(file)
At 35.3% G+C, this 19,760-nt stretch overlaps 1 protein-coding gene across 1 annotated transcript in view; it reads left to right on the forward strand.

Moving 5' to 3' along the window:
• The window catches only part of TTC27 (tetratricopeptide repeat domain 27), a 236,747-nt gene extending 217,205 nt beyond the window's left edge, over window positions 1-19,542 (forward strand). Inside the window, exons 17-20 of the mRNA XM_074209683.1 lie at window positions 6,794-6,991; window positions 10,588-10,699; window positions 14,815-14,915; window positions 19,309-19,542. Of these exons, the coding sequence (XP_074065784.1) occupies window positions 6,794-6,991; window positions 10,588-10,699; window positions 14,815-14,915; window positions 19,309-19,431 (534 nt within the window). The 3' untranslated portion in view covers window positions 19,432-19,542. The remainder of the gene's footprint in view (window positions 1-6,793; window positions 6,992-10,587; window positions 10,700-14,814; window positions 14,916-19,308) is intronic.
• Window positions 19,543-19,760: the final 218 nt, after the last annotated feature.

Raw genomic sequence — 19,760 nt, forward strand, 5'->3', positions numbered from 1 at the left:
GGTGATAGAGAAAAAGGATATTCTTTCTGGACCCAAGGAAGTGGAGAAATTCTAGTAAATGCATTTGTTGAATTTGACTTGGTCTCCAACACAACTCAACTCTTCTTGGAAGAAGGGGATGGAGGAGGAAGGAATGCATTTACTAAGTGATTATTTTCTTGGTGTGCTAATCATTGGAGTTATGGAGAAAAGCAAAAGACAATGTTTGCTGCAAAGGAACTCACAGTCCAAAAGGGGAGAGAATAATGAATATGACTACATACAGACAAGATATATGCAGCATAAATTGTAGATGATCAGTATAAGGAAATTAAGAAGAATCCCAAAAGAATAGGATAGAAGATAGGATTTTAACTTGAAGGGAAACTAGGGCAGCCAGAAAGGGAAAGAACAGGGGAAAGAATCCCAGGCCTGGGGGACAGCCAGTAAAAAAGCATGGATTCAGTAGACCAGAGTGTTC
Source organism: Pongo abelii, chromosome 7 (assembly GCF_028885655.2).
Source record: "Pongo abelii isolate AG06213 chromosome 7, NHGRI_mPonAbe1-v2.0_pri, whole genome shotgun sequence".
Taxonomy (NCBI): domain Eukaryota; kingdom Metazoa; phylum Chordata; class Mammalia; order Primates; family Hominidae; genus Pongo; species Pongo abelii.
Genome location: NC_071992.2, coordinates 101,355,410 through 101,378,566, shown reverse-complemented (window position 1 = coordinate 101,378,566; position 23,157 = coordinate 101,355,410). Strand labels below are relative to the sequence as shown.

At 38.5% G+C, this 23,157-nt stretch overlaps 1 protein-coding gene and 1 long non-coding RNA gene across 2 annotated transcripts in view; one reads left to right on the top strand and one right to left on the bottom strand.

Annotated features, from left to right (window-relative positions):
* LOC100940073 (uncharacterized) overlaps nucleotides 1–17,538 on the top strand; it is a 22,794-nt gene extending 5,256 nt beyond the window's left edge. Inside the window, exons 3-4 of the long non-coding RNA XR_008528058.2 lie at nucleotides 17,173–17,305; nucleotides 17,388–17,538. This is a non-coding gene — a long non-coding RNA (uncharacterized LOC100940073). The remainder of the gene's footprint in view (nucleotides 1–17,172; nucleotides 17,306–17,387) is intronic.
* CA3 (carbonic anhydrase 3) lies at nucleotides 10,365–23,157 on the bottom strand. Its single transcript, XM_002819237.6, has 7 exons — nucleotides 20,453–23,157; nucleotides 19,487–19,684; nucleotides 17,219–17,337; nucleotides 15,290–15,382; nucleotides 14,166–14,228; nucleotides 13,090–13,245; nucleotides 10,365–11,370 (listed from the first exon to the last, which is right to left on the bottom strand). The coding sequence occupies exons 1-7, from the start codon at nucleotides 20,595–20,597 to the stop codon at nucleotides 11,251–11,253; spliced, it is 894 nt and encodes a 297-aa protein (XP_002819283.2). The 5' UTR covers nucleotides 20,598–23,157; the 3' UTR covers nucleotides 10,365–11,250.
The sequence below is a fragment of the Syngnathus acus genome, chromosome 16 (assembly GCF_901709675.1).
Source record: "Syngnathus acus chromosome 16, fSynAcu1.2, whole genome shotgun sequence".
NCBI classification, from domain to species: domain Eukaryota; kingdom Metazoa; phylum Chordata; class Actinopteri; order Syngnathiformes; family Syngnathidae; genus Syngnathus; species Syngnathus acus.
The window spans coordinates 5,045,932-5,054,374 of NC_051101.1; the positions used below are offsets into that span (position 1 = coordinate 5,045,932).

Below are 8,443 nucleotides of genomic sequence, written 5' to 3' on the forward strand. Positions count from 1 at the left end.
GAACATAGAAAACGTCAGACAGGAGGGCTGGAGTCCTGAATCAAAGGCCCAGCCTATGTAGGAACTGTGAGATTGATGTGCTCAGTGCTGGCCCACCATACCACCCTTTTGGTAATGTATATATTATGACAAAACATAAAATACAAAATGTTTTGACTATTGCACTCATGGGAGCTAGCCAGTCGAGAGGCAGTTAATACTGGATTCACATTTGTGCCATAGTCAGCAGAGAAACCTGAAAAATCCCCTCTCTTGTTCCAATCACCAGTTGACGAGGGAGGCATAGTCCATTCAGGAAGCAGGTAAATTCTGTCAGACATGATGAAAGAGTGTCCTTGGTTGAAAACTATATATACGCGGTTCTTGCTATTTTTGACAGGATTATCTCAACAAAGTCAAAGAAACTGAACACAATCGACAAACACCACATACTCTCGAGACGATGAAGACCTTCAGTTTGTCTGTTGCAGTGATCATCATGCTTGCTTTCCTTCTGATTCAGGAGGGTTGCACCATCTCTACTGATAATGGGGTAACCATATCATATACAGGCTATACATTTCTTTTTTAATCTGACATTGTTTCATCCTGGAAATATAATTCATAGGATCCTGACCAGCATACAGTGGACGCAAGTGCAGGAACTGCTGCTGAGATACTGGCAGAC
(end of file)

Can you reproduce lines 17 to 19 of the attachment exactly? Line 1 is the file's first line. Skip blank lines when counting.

NCBI classification, from domain to species: domain Eukaryota; kingdom Metazoa; phylum Chordata; class Actinopteri; order Syngnathiformes; family Syngnathidae; genus Syngnathus; species Syngnathus acus.
The window spans coordinates 5,045,932-5,054,374 of NC_051101.1; the positions used below are offsets into that span (position 1 = coordinate 5,045,932).

Below are 8,443 nucleotides of genomic sequence, written 5' to 3' on the forward strand. Positions count from 1 at the left end.